A critique of development participatory communication discourse, its translation into internet-based international development policy for poverty reduction, and implications for African national ICT for development policy

Chikozho, Loveness K.
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This study critiques the ICT for development discourse within development participatory communication theory and analyses how this discourse is translated into communication policies of international development agencies represented by the United Nations Development Programme’s (UNDP) ICT for development policy, the Digital Opportunity Initiative (DOI) (2001) and the United States International Development agency’s (USAID) Leland Initiative (1996). The study further examines implications for the influence of the international ICT for development discourse on African national poverty reduction strategies using Rwanda’s National ICT policy (2001-2005). Development participatory communication theory perceives the internet as enabling global participation in the creation of development knowledge for poverty reduction hence international development agencies have created ICT for development policies based on the theory. The paradigm has, however, been criticised by post-development scholars for neglecting the influence of power in participation processes resulting in the exclusion of poor communities from decision making. Existing literature shows that the role of power in the use of the internet for participatory communication has not been critically questioned nor implications for the influence of the international ICT for development rhetoric on African poverty reduction strategies adequately critiqued. Using a critical discourse analysis approach, the study finds that the influence of development participatory communication theory on the discourse within the DOI and Leland Initiative promoted portrayal of the internet as contributing to poverty reduction by enhancing global economic integration. The study argues from a post-development view that this view promotes the exclusion of the poor from internet-based knowledge production processes by neglecting power dynamics influencing globalization and promoting the universalization of Western knowledge while denigrating local knowledge. The study also finds that the UNDP and USAID influenced the creation of Rwanda’s ICT discourse through the provision of financial and technical aid resulting in Rwanda’s national ICT discourse portraying use of the internet to achieve economic global competitiveness as leading to poverty reduction. This view ignores external and internal power inequalities influencing participation and promotes a predominantly economic perception of development which neglects use of the internet for participatory communication. Furthermore, Rwanda’s globalization rhetoric rests on problematic modernization beliefs of the superiority of Western technology and the inferiority of local development paradigms. Subsequently, the study identifies three possible implications for the influence of the international ICT discourse on the conceptualization of African poverty reduction strategies. These are; lack of African communicative policy autonomy reminiscent of modernization and colonial times, lack of consideration for the use of the internet for participation as ICTs are primarily seen as tools for commerce, and lack of consideration for power in the framing of African development communication policies. The study argues that the cited implications can collectively lead to the perpetuation of Western knowledge in African poverty reduction strategies by promoting top-down information transfer from developed to developing countries. Consequently, the study proposes the need for creating alternative African national ICT narratives based on local values to enable the participation of poor people in the use of the internet for knowledge production.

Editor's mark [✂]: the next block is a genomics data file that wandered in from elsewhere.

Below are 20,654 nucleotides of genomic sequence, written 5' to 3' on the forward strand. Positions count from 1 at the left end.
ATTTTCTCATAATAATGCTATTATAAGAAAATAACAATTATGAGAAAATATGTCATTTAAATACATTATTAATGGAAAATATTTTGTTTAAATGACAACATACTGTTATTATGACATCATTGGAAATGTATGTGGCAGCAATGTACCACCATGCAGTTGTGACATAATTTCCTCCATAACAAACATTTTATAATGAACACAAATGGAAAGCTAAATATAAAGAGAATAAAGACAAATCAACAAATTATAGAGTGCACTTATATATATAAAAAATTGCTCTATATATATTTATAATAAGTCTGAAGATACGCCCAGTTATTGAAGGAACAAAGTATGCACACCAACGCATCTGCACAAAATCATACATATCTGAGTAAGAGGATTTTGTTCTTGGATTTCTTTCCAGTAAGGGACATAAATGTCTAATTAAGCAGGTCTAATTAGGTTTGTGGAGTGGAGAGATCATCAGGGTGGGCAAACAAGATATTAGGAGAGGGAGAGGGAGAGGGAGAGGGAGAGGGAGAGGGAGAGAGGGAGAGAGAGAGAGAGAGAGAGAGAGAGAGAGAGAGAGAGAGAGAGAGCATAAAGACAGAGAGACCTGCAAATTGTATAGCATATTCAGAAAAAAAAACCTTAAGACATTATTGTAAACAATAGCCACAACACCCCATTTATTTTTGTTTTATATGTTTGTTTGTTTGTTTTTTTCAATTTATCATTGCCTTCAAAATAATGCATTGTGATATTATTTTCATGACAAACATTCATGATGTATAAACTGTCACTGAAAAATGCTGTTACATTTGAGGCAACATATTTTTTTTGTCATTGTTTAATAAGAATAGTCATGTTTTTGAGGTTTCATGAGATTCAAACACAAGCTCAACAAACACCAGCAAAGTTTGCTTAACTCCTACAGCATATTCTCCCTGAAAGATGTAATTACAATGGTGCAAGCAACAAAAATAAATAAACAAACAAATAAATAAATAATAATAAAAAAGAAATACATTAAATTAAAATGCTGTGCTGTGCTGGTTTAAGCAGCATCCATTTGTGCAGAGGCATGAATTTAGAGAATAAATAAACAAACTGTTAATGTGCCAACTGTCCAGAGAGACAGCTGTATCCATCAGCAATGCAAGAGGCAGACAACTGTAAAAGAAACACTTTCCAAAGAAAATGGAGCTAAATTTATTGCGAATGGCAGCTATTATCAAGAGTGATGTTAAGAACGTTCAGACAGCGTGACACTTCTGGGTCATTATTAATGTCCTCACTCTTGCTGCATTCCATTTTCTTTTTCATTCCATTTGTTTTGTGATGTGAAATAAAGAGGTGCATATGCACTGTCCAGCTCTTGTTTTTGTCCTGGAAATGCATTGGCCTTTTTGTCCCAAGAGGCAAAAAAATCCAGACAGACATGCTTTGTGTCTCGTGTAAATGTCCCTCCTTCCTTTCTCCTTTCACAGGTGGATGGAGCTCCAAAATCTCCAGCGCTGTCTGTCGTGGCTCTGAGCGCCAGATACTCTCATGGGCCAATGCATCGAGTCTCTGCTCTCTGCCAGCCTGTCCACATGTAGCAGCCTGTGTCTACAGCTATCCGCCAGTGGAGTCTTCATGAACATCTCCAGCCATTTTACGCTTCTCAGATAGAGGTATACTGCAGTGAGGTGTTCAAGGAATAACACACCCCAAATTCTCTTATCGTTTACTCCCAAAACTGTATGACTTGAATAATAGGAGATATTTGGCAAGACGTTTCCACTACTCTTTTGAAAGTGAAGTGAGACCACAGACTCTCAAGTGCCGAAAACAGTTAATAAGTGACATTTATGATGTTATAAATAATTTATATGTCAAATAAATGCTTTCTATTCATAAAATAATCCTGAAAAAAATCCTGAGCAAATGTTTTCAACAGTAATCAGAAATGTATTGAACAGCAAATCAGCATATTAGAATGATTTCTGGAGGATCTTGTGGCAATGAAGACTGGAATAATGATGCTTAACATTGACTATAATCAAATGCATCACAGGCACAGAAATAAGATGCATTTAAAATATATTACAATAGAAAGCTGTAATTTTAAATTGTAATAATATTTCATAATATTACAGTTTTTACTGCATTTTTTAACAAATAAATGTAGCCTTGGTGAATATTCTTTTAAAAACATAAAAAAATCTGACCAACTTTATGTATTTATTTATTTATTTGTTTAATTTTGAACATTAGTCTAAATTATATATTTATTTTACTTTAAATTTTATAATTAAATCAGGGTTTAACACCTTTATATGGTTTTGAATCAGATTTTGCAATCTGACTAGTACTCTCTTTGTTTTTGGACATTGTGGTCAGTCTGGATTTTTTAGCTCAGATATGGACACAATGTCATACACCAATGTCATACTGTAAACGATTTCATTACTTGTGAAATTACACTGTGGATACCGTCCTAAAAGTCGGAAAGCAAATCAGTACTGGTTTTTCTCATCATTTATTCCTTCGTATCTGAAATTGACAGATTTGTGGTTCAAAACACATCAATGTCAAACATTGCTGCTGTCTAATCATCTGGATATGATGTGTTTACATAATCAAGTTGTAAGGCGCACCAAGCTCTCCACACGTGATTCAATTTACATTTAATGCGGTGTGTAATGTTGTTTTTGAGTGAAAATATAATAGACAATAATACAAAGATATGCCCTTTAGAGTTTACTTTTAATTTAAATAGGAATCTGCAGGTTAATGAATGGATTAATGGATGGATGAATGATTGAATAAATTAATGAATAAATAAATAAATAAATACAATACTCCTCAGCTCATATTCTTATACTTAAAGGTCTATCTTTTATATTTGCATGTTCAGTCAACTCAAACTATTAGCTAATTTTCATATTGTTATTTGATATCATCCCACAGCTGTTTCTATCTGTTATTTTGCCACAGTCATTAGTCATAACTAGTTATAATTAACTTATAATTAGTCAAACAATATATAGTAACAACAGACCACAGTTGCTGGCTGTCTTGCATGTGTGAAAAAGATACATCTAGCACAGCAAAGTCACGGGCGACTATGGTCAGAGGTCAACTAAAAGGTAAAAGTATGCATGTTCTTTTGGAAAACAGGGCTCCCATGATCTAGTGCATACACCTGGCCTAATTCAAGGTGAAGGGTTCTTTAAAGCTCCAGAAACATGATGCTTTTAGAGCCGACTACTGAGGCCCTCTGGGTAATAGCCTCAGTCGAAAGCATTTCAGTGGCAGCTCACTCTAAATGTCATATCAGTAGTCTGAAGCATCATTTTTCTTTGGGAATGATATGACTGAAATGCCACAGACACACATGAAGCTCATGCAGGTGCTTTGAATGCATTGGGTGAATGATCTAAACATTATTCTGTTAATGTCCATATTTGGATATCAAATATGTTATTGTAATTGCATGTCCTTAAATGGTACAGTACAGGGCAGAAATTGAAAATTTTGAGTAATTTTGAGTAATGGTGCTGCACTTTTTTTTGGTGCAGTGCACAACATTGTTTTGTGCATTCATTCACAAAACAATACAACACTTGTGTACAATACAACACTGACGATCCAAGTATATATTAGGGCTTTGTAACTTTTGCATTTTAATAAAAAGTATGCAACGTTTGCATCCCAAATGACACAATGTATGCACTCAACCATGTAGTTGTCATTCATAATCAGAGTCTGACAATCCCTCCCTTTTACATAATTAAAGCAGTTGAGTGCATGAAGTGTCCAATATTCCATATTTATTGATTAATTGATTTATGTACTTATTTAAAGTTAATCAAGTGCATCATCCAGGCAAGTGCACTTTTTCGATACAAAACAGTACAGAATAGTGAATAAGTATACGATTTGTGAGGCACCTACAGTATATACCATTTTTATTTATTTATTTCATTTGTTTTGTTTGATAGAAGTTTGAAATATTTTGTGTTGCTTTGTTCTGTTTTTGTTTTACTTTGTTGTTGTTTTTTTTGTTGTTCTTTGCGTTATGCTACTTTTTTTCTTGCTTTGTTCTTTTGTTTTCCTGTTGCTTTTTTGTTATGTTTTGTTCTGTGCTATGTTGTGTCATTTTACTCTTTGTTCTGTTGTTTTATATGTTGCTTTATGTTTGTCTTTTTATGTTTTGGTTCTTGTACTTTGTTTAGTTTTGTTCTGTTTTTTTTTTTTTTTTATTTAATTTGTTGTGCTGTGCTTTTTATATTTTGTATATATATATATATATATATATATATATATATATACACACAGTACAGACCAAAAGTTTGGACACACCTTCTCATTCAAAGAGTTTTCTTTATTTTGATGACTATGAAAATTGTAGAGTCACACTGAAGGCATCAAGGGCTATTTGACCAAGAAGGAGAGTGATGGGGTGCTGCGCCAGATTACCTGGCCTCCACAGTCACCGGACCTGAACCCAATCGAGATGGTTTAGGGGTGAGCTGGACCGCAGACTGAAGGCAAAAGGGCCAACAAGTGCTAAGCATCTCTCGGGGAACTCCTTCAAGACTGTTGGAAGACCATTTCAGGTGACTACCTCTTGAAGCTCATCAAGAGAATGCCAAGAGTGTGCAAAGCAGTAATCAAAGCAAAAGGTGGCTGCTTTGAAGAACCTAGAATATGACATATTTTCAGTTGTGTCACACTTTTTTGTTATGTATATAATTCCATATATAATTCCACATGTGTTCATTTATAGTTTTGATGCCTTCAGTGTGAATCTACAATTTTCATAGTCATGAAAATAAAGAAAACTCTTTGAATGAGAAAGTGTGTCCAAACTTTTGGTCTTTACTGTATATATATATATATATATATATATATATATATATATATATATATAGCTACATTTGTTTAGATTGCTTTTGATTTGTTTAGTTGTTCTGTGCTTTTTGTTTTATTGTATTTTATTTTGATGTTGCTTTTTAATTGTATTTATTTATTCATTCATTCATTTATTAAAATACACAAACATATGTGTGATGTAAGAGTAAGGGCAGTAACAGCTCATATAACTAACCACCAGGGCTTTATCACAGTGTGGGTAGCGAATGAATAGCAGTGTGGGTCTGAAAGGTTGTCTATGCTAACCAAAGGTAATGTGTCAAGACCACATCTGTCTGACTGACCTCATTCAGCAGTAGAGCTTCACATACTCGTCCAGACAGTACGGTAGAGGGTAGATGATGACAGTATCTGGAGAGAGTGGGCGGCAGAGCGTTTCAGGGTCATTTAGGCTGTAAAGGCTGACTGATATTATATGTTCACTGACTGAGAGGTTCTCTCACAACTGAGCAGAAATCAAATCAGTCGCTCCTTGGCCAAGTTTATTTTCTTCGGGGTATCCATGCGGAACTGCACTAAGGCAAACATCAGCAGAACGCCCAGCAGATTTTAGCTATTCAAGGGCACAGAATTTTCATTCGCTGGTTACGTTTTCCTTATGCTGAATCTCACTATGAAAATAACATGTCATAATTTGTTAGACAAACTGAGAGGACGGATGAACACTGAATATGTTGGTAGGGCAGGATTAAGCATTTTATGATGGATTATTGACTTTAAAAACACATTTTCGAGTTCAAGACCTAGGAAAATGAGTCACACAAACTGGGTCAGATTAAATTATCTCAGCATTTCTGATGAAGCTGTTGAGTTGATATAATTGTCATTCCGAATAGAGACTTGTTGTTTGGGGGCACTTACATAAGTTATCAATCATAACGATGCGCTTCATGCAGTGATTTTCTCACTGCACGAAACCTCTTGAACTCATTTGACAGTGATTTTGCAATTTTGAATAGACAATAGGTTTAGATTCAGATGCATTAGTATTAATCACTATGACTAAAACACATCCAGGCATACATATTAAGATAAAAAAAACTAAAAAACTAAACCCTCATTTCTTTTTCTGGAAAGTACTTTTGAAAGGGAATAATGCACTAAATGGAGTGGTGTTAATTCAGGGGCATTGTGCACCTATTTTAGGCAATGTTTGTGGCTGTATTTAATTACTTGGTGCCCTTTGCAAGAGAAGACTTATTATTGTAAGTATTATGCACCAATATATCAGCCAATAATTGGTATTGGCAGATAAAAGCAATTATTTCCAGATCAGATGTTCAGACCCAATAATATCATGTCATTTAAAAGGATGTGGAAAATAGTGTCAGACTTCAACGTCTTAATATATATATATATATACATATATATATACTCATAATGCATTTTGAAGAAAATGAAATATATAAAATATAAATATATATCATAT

Thesis (M.A.)--University of the Witwatersrand, Faculty of Humanities, Media Studies, 2013